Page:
Notice how the IF statement is completely inside the aggregation - that's something you can use in many situations including much more complicated calculations. And again in our example, all data was at month level.

Now how about the prior period, one year back? Well because the periods can overlap and can be any period we can't use one of the standard table calculations, at least I don't think so. So we made use of the DATEADD function with a value of 1 to offset the order date by a year, so that we pick up prior data. Like so

A quick line plot shows that the calculations are doing what we expect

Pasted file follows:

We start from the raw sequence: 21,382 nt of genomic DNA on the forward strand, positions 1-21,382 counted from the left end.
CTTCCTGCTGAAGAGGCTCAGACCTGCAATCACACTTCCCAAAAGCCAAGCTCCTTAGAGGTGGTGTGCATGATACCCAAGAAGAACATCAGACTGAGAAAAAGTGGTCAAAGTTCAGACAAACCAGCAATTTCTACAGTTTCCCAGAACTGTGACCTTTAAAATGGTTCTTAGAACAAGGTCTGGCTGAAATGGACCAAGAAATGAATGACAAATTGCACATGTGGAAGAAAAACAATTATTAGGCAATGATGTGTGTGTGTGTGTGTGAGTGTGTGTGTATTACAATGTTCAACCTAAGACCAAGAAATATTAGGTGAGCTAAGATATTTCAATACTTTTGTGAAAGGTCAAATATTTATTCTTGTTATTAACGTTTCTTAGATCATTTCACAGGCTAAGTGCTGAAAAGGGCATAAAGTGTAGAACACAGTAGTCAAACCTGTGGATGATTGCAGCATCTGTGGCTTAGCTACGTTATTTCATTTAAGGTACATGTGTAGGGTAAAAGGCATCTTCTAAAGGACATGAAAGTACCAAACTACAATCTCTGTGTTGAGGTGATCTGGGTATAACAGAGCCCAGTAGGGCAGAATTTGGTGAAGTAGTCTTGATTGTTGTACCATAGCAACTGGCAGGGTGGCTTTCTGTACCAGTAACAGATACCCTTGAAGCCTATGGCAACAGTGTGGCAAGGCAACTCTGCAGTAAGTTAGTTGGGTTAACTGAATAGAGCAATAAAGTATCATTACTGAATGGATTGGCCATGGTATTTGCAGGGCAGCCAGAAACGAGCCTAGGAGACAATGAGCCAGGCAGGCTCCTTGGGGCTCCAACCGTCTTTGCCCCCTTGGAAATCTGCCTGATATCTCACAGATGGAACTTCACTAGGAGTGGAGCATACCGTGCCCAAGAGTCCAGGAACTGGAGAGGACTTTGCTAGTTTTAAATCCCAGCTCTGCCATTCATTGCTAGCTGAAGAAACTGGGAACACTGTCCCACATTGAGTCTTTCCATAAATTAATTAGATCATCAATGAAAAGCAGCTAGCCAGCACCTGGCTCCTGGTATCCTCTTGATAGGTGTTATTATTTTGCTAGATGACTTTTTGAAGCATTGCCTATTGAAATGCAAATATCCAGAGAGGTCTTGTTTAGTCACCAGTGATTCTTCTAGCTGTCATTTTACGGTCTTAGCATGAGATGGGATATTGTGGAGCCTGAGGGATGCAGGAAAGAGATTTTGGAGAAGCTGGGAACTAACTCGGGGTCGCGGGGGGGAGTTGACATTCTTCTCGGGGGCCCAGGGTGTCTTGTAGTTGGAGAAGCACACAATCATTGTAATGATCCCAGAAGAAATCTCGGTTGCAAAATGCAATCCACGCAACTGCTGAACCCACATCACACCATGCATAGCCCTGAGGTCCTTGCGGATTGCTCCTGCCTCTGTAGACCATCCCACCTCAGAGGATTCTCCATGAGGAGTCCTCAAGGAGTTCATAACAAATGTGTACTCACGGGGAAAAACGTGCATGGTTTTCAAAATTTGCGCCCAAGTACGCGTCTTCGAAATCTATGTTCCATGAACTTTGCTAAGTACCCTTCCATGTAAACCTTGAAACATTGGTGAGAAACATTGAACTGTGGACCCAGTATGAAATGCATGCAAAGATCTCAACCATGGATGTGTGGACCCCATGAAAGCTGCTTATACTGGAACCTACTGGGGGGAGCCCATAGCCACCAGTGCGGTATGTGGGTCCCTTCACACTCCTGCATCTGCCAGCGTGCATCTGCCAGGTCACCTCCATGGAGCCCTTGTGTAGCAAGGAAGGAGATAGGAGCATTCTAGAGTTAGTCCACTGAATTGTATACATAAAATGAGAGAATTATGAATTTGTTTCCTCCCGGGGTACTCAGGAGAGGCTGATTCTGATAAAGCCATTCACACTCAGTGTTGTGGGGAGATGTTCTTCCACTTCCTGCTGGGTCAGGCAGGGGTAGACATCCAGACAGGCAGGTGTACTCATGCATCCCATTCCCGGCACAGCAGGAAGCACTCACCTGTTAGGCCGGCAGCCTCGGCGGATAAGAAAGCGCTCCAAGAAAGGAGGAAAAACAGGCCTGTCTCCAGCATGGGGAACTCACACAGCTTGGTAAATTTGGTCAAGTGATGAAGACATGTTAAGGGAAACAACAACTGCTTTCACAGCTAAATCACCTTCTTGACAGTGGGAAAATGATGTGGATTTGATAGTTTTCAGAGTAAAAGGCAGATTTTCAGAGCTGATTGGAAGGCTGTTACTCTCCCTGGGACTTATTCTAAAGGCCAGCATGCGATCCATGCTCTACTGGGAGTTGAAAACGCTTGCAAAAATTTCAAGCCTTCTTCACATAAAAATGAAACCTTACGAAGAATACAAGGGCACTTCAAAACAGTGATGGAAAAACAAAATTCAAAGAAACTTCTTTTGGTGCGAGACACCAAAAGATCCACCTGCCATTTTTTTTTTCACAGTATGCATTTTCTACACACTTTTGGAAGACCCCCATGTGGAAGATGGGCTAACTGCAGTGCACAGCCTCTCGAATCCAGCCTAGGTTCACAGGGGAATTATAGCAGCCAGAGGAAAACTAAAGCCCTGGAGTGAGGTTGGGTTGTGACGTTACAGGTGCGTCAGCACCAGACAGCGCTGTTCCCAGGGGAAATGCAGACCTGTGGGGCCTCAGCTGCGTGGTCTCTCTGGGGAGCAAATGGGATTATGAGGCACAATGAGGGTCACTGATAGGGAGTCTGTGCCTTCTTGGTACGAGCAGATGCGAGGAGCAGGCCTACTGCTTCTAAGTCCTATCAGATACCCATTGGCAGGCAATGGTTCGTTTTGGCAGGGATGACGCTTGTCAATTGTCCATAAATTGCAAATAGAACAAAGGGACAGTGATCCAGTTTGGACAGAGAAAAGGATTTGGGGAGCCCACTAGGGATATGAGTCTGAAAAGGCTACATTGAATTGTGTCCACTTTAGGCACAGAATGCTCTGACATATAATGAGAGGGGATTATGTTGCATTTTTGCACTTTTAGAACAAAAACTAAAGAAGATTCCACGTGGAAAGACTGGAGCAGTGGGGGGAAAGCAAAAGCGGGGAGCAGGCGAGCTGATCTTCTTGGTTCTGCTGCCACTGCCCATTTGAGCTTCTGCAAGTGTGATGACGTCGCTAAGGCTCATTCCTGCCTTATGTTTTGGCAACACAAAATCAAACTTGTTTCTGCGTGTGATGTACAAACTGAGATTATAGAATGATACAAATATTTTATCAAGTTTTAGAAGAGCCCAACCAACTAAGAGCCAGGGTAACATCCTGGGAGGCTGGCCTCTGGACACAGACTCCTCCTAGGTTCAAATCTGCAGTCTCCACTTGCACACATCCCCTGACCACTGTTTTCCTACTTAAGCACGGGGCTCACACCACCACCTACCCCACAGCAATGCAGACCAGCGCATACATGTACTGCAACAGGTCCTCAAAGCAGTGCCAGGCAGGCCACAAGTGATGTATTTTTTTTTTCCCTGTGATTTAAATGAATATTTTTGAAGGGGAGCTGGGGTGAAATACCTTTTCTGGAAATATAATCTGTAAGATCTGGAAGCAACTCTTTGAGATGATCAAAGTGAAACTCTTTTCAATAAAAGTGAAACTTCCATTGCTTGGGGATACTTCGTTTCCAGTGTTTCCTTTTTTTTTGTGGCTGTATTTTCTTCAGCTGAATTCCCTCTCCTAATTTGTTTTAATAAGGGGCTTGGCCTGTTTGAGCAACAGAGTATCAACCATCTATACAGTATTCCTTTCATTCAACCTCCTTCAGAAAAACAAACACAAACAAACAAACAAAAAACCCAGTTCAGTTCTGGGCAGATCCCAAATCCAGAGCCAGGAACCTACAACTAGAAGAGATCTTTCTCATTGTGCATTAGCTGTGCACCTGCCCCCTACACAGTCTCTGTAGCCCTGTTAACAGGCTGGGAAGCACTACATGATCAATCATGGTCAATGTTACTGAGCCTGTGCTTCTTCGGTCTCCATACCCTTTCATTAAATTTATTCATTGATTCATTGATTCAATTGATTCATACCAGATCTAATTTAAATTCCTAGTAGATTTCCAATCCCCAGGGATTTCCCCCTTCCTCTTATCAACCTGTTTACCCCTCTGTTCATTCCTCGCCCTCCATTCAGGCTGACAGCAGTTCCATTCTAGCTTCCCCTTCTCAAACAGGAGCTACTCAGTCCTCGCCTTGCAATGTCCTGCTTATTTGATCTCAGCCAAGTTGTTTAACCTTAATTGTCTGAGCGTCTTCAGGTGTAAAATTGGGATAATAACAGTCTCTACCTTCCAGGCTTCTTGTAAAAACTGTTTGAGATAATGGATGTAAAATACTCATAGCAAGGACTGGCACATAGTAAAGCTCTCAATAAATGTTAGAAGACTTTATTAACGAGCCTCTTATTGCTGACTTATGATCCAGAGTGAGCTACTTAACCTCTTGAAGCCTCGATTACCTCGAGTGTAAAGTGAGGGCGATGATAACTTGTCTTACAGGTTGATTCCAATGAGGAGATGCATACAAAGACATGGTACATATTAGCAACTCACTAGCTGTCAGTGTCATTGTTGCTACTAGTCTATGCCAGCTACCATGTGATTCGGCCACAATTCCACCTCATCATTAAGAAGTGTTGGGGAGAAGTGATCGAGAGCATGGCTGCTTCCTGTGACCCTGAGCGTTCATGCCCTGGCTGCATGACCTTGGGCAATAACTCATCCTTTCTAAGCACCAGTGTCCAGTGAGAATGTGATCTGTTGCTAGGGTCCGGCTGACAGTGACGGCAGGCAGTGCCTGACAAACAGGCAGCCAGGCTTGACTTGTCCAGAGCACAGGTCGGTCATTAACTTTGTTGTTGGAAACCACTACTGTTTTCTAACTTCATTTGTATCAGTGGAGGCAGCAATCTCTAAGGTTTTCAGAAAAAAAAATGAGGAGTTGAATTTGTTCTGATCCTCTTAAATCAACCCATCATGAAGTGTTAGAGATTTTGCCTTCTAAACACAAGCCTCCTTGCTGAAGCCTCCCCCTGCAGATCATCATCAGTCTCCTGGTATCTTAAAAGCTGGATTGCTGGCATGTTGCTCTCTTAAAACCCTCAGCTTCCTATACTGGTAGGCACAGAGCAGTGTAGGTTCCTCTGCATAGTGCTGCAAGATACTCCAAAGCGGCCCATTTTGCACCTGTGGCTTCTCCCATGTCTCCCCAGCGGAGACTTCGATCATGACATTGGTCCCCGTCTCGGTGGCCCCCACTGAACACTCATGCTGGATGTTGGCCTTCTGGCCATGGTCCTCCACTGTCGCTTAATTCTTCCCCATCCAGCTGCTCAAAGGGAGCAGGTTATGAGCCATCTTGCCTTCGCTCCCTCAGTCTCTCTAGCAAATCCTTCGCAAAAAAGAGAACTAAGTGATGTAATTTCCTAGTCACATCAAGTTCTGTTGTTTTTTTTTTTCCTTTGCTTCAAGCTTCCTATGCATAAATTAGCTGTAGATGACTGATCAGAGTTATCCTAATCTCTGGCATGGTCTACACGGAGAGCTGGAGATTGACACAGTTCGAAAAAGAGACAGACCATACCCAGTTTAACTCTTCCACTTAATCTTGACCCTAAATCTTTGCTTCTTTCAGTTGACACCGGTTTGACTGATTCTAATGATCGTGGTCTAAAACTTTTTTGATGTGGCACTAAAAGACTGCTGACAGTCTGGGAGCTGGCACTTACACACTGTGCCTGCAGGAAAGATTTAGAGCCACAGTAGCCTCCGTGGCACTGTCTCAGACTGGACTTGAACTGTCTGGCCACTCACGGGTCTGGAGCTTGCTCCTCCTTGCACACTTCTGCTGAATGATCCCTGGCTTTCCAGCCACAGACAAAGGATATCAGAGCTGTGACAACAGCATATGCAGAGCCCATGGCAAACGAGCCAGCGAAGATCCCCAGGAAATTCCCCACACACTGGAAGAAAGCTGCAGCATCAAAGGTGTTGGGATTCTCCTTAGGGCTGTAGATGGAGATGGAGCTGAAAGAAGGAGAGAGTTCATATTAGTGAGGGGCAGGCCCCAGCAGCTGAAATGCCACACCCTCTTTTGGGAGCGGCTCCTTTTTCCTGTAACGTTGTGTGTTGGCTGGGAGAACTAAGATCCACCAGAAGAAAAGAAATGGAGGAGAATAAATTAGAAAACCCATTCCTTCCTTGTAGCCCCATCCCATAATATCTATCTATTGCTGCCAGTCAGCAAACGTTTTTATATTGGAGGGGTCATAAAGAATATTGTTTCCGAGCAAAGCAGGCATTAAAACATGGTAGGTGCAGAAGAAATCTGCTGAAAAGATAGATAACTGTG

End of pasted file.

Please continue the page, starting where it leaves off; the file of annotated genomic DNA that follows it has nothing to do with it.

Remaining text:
And now we can very easily do comparative calculations of current period versus prior period, for example to see % growth across categories

hope you find that useful.

Sunday, 4 October 2015

2015-16 Tableau Zen Master

I'm very honoured to have been named a Tableau Zen Master again this year and be among such an impressive group of people - thank you Tableau!

Sunday, 20 September 2015

Room Service - The World's Biggest Hotels

Well the Tableau Conference is right around the corner, so its time for another conference themed viz. This year the conference is in Las Vegas, and one thing Vegas is known for is its massive hotels. So here's a view of how they sit among the world's biggest - turns out they do pretty well and TC15 will be held in the world number 3, the MGM Grand. See you there!

Thursday, 16 July 2015

Fighting Ebola with Tableau

In October of last year Anya A’Hearn sent an email around to the rest of the Tableau Zen Masters to let us know about upcoming projects sponsored by the Tableau Foundation, which had recently been set up.